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GreekReporter.comGreeceGreek Elections: Political Leaders Debate was 3 Hours About Nothing

Greek Elections: Political Leaders Debate was 3 Hours About Nothing

debateThe much awaited debate between the leaders of the seven political parties was a three-hour long blame game full of empty slogans, repeated accusations, sarcastic remarks, hypocritical statements and blatant lies.
The only thing missing was a political agenda, a promise of some kind of policy at a time when Greece is on the brink of economic collapse, while facing a refugee and migrant influx that threatens to generate a humongous-scale humanitarian crisis.
It saddens one to think that the seven people who “debated” on Wednesday night are the country’s political elite, the party leaders who will ask the Greek people to give them the mandate to govern the country. The poverty in ideas and arguments and the evident lack of honesty on the debate table was truly embarrassing and an insult to anyone’s intelligence. So much that after three hours of roguish blabber you would think that these people could not save a newspaper kiosk from bankruptcy, much less a country.
This debate made blatantly evident that these people are professional politicians and their only job is to sit in parliament and receive fat paychecks and all the perks the job position entails. As for getting elected to save the country? That would be a bitter joke.
One can imagine that those of the hundreds of thousands of Greeks who have migrated during the crisis and watched Wednesday’s debate are now on their knees thanking God for their decision to leave. Those unlucky ones still in Greece would probably apply for passports within the next few days. The caliber of the party leaders that on September 21st will take the country in their hands is so low that Greece will come out of the crisis when hell freezes over.
All political leaders expertly avoided to talk about a solid program for the next day. It was all empty talk and wishful thinking. Words like development, growth, progress, social justice, fairness, prosperity, sounded like hubris coming from the lips of these people who used them so often while they knew they were outright lies, or at least unachievable goals.
Alexis Tsipras spoke of brave battles, fights, wars he gave against invincible enemies and tried to prove that the bailout agreement full of harsh austerity measures was a success, but also said he will renegotiate some of them. He accused New Democracy and PASOK of accumulating 340 billion euros in state debt, but he never mentioned the 90 billion he signed for.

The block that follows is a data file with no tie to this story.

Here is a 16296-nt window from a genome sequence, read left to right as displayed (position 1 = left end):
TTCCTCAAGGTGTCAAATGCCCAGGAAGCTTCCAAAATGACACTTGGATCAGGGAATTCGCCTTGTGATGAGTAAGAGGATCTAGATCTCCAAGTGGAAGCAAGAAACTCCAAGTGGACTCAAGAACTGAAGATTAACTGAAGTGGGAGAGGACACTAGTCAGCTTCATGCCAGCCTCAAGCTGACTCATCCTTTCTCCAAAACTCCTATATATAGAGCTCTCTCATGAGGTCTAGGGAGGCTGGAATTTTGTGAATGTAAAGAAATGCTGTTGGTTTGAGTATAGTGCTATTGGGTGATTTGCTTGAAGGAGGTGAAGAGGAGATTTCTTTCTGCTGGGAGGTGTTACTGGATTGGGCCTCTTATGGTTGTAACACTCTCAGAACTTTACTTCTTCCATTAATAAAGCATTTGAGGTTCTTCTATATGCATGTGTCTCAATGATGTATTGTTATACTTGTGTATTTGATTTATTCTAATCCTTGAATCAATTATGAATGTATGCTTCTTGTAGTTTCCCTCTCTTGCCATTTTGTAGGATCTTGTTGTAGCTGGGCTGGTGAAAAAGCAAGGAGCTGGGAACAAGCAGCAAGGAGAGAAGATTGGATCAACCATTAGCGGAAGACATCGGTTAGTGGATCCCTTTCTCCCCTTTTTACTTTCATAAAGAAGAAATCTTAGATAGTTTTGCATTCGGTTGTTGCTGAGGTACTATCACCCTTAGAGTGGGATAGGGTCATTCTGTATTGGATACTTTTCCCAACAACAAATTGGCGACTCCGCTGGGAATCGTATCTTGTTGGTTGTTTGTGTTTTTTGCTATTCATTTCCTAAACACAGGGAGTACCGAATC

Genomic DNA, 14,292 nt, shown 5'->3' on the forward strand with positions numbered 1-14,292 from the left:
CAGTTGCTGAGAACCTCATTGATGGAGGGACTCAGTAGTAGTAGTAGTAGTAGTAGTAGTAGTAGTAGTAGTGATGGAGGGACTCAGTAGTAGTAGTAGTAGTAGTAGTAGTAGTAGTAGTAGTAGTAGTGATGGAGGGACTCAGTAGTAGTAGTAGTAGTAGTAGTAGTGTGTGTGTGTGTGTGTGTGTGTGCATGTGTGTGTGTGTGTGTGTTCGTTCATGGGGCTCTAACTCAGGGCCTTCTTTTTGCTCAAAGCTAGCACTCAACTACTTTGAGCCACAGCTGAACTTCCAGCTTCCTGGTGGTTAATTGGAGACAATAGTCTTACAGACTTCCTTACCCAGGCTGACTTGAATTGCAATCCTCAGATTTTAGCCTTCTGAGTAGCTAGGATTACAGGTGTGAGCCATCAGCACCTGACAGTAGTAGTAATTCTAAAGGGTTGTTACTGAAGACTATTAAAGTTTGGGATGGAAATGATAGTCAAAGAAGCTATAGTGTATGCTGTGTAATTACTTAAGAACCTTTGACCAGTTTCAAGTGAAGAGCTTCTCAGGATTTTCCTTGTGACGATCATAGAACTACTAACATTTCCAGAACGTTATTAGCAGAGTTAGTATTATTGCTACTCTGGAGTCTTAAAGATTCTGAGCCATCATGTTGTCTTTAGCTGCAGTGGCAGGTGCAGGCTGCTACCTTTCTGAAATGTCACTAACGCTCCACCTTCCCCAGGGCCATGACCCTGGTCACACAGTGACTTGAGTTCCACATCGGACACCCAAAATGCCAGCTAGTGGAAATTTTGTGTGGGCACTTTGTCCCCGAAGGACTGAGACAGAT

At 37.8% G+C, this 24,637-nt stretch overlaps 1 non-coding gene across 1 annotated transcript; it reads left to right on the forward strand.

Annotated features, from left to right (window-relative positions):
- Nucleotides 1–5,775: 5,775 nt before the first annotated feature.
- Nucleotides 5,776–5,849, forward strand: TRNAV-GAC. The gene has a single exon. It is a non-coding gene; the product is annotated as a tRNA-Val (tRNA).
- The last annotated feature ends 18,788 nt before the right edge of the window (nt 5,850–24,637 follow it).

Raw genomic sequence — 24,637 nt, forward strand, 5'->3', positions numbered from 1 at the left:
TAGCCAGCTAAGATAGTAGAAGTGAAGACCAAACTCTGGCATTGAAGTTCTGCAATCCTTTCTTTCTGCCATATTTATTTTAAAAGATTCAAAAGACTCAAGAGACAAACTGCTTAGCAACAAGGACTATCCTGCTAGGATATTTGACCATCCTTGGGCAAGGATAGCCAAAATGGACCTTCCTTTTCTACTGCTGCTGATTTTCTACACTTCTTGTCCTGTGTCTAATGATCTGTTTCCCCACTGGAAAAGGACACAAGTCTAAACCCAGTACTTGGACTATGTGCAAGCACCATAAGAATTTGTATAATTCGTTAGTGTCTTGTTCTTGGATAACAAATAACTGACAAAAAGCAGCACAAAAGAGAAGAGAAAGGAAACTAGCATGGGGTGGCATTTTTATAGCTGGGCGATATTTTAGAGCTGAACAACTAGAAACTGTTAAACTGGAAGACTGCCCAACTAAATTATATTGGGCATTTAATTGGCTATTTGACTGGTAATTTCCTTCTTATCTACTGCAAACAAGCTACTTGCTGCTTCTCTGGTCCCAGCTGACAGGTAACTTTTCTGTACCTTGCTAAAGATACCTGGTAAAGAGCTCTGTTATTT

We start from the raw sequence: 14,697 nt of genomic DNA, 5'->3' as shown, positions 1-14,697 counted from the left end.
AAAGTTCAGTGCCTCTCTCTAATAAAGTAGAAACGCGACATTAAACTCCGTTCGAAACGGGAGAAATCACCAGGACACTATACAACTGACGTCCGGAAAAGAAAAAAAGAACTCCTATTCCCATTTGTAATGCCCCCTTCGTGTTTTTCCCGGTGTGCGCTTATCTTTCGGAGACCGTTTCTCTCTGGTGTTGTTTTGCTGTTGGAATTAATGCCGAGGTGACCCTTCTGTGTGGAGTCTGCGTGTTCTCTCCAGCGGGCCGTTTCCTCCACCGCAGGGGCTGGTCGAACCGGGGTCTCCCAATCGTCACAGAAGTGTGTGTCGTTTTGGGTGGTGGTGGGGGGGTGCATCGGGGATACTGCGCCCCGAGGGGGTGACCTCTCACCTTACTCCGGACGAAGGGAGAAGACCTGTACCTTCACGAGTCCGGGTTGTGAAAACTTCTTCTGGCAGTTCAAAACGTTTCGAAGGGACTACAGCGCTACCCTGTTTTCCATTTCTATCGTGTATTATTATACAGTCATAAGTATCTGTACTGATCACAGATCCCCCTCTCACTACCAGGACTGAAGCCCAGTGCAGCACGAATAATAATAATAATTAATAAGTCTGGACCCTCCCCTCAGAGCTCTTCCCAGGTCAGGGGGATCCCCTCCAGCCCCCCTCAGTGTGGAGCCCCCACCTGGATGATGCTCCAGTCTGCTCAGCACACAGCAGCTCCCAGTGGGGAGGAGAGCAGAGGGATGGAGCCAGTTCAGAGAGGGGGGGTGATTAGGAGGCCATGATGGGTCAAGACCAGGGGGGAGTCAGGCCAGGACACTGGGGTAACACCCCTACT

Vangelis Meimarakis was full of irony and sarcasm against Tsipras and he looked bored throughout the proceedings. He accused Tsipras of lying to the Greek people by promising things he could not deliver.
ANEL leader Panos Kammenos was also wishy-washy about the memorandum he voted for and accused everyone else except his coalition partner Tsipras. He said he is open to a coalition government, but he wasn’t clear as to whom he would ally with.
PASOK chief Fofi Gennimata spoke of the rejuvenation of her party, stressed the importance of Greece staying in the euro and gave Tsipras the “golden raspberry award” in economics.
Stavros Theodorakis was a little more specific about the pro-Europe, pro-growth, policy his party, To Potami, would follow and bragged about the great academics who put in the ballot of his party. He also created a slogan paraphrasing the “Left for the first time” of SYRIZA. He said that the next government should be “Serious for the first time.”
Panagiotis Lafazanis of SYRIZA offshoot Popular Unity used the word “memorandum” about 1,467 times and promised a new leftist Greece where everyone will be rich, happy and equal when out of the European Union and NATO and with the drachma as national currency.
Dimitris Koutsoumbas of the Greek Communist Party (KKE) repeated the party’s solid anti-Europe, anti-NATO, anti-memorandum rhetoric and justified his paycheck.
Of course none of the political leaders made a proposal about the next day. No agenda or policy was discussed. It was all wishful thinking, as if by voting for them, all of a sudden 1.5 million jobs will be created, new businesses will open, the refugees will allocate themselves in the country of their choice, 20,000 school teachers will miraculously show up at short-staffed schools on Friday and everybody’s table will be brimming with lobster and caviar.

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